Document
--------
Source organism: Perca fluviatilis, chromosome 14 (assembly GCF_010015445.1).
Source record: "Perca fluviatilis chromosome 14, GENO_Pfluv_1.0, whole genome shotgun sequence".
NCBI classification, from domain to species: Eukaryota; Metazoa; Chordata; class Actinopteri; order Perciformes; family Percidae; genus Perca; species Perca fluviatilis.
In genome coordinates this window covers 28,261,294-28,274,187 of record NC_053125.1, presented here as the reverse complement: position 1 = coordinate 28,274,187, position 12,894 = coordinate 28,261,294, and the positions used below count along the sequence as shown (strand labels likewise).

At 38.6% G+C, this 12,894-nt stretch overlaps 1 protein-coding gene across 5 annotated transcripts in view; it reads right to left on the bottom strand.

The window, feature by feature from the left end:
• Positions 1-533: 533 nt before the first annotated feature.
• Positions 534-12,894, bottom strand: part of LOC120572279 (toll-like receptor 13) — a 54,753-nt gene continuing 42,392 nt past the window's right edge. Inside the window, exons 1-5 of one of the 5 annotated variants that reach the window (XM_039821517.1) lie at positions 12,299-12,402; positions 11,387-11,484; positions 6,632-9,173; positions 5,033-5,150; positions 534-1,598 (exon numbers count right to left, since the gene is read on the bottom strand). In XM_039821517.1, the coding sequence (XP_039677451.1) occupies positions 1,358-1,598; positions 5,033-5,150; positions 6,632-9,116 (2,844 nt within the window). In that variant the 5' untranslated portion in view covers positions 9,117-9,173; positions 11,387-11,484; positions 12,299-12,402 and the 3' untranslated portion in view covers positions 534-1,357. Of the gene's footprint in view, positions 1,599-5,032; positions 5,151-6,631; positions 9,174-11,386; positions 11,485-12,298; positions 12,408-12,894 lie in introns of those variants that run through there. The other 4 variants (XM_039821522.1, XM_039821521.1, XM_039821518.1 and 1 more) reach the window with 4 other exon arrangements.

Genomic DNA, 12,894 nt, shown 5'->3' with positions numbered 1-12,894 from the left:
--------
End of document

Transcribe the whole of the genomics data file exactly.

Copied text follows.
Source organism: Perca fluviatilis, chromosome 14 (assembly GCF_010015445.1).
Source record: "Perca fluviatilis chromosome 14, GENO_Pfluv_1.0, whole genome shotgun sequence".
NCBI classification, from domain to species: Eukaryota; Metazoa; Chordata; class Actinopteri; order Perciformes; family Percidae; genus Perca; species Perca fluviatilis.
In genome coordinates this window covers 28,261,294-28,274,187 of record NC_053125.1, presented here as the reverse complement: position 1 = coordinate 28,274,187, position 12,894 = coordinate 28,261,294, and the positions used below count along the sequence as shown (strand labels likewise).

At 38.6% G+C, this 12,894-nt stretch overlaps 1 protein-coding gene across 5 annotated transcripts in view; it reads right to left on the bottom strand.

The window, feature by feature from the left end:
• Positions 1-533: 533 nt before the first annotated feature.
• Positions 534-12,894, bottom strand: part of LOC120572279 (toll-like receptor 13) — a 54,753-nt gene continuing 42,392 nt past the window's right edge. Inside the window, exons 1-5 of one of the 5 annotated variants that reach the window (XM_039821517.1) lie at positions 12,299-12,402; positions 11,387-11,484; positions 6,632-9,173; positions 5,033-5,150; positions 534-1,598 (exon numbers count right to left, since the gene is read on the bottom strand). In XM_039821517.1, the coding sequence (XP_039677451.1) occupies positions 1,358-1,598; positions 5,033-5,150; positions 6,632-9,116 (2,844 nt within the window). In that variant the 5' untranslated portion in view covers positions 9,117-9,173; positions 11,387-11,484; positions 12,299-12,402 and the 3' untranslated portion in view covers positions 534-1,357. Of the gene's footprint in view, positions 1,599-5,032; positions 5,151-6,631; positions 9,174-11,386; positions 11,485-12,298; positions 12,408-12,894 lie in introns of those variants that run through there. The other 4 variants (XM_039821522.1, XM_039821521.1, XM_039821518.1 and 1 more) reach the window with 4 other exon arrangements.

Genomic DNA, 12,894 nt, shown 5'->3' with positions numbered 1-12,894 from the left: